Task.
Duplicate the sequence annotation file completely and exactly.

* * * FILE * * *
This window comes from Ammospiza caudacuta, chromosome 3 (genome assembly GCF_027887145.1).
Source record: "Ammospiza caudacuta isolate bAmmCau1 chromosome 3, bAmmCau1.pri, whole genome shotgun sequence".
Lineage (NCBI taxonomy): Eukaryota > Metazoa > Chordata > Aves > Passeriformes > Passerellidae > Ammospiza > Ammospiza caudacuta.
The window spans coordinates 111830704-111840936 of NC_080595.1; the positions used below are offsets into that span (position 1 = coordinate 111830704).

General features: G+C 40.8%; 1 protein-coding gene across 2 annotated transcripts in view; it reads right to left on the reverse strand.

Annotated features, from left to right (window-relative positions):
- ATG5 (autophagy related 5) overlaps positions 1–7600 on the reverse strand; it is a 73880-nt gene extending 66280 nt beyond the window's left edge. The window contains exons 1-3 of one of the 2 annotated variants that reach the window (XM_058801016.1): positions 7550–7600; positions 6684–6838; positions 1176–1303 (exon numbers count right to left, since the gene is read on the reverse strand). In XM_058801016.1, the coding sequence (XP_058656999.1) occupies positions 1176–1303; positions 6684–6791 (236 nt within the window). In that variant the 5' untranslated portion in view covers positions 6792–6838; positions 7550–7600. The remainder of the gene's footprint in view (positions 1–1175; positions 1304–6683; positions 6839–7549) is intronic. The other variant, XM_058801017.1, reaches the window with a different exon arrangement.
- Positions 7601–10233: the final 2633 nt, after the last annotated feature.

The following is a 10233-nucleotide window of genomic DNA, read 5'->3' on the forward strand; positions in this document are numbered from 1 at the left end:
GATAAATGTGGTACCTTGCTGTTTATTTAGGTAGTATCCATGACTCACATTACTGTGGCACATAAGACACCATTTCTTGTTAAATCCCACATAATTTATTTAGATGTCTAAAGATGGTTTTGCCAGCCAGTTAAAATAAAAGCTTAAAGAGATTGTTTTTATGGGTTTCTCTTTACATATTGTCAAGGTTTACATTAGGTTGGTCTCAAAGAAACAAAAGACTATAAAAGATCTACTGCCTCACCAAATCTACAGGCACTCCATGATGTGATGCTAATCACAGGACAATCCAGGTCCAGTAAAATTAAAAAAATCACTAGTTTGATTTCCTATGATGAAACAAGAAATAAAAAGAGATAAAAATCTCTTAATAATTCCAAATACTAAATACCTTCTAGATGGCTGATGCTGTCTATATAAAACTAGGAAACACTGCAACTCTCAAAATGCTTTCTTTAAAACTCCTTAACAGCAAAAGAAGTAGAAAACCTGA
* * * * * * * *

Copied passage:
This window comes from Ammospiza caudacuta, chromosome 3 (genome assembly GCF_027887145.1).
Source record: "Ammospiza caudacuta isolate bAmmCau1 chromosome 3, bAmmCau1.pri, whole genome shotgun sequence".
Lineage (NCBI taxonomy): Eukaryota > Metazoa > Chordata > Aves > Passeriformes > Passerellidae > Ammospiza > Ammospiza caudacuta.
The window spans coordinates 111830704-111840936 of NC_080595.1; the positions used below are offsets into that span (position 1 = coordinate 111830704).

General features: G+C 40.8%; 1 protein-coding gene across 2 annotated transcripts in view; it reads right to left on the reverse strand.

Annotated features, from left to right (window-relative positions):
- ATG5 (autophagy related 5) overlaps positions 1–7600 on the reverse strand; it is a 73880-nt gene extending 66280 nt beyond the window's left edge. The window contains exons 1-3 of one of the 2 annotated variants that reach the window (XM_058801016.1): positions 7550–7600; positions 6684–6838; positions 1176–1303 (exon numbers count right to left, since the gene is read on the reverse strand). In XM_058801016.1, the coding sequence (XP_058656999.1) occupies positions 1176–1303; positions 6684–6791 (236 nt within the window). In that variant the 5' untranslated portion in view covers positions 6792–6838; positions 7550–7600. The remainder of the gene's footprint in view (positions 1–1175; positions 1304–6683; positions 6839–7549) is intronic. The other variant, XM_058801017.1, reaches the window with a different exon arrangement.
- Positions 7601–10233: the final 2633 nt, after the last annotated feature.

The following is a 10233-nucleotide window of genomic DNA, read 5'->3' on the forward strand; positions in this document are numbered from 1 at the left end:
GATAAATGTGGTACCTTGCTGTTTATTTAGGTAGTATCCATGACTCACATTACTGTGGCACATAAGACACCATTTCTTGTTAAATCCCACATAATTTATTTAGATGTCTAAAGATGGTTTTGCCAGCCAGTTAAAATAAAAGCTTAAAGAGATTGTTTTTATGGGTTTCTCTTTACATATTGTCAAGGTTTACATTAGGTTGGTCTCAAAGAAACAAAAGACTATAAAAGATCTACTGCCTCACCAAATCTACAGGCACTCCATGATGTGATGCTAATCACAGGACAATCCAGGTCCAGTAAAATTAAAAAAATCACTAGTTTGATTTCCTATGATGAAACAAGAAATAAAAAGAGATAAAAATCTCTTAATAATTCCAAATACTAAATACCTTCTAGATGGCTGATGCTGTCTATATAAAACTAGGAAACACTGCAACTCTCAAAATGCTTTCTTTAAAACTCCTTAACAGCAAAAGAAGTAGAAAACCTGA